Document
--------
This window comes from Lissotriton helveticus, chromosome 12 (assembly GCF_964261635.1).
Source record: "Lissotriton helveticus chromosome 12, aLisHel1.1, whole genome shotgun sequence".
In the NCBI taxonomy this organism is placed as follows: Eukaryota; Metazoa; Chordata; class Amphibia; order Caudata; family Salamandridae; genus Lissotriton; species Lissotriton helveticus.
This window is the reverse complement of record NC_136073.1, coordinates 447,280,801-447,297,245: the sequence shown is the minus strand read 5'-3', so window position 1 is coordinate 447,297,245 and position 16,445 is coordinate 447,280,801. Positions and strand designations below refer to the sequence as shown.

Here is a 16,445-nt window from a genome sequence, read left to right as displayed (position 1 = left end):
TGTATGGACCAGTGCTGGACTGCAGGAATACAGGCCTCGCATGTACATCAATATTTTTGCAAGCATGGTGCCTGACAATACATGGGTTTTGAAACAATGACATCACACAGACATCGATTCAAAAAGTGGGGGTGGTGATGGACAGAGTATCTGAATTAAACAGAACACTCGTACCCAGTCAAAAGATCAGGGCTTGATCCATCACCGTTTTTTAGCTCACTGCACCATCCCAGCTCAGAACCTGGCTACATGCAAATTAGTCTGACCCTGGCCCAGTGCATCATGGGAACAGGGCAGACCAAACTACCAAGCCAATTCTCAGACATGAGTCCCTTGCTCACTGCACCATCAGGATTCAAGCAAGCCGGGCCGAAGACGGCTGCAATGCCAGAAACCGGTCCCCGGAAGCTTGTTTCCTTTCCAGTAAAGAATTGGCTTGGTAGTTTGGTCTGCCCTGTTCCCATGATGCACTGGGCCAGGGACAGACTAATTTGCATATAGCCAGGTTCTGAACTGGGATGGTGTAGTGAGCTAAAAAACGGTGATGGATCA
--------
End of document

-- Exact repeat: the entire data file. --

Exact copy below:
This window comes from Lissotriton helveticus, chromosome 12 (assembly GCF_964261635.1).
Source record: "Lissotriton helveticus chromosome 12, aLisHel1.1, whole genome shotgun sequence".
In the NCBI taxonomy this organism is placed as follows: Eukaryota; Metazoa; Chordata; class Amphibia; order Caudata; family Salamandridae; genus Lissotriton; species Lissotriton helveticus.
This window is the reverse complement of record NC_136073.1, coordinates 447,280,801-447,297,245: the sequence shown is the minus strand read 5'-3', so window position 1 is coordinate 447,297,245 and position 16,445 is coordinate 447,280,801. Positions and strand designations below refer to the sequence as shown.

Here is a 16,445-nt window from a genome sequence, read left to right as displayed (position 1 = left end):
TGTATGGACCAGTGCTGGACTGCAGGAATACAGGCCTCGCATGTACATCAATATTTTTGCAAGCATGGTGCCTGACAATACATGGGTTTTGAAACAATGACATCACACAGACATCGATTCAAAAAGTGGGGGTGGTGATGGACAGAGTATCTGAATTAAACAGAACACTCGTACCCAGTCAAAAGATCAGGGCTTGATCCATCACCGTTTTTTAGCTCACTGCACCATCCCAGCTCAGAACCTGGCTACATGCAAATTAGTCTGACCCTGGCCCAGTGCATCATGGGAACAGGGCAGACCAAACTACCAAGCCAATTCTCAGACATGAGTCCCTTGCTCACTGCACCATCAGGATTCAAGCAAGCCGGGCCGAAGACGGCTGCAATGCCAGAAACCGGTCCCCGGAAGCTTGTTTCCTTTCCAGTAAAGAATTGGCTTGGTAGTTTGGTCTGCCCTGTTCCCATGATGCACTGGGCCAGGGACAGACTAATTTGCATATAGCCAGGTTCTGAACTGGGATGGTGTAGTGAGCTAAAAAACGGTGATGGATCA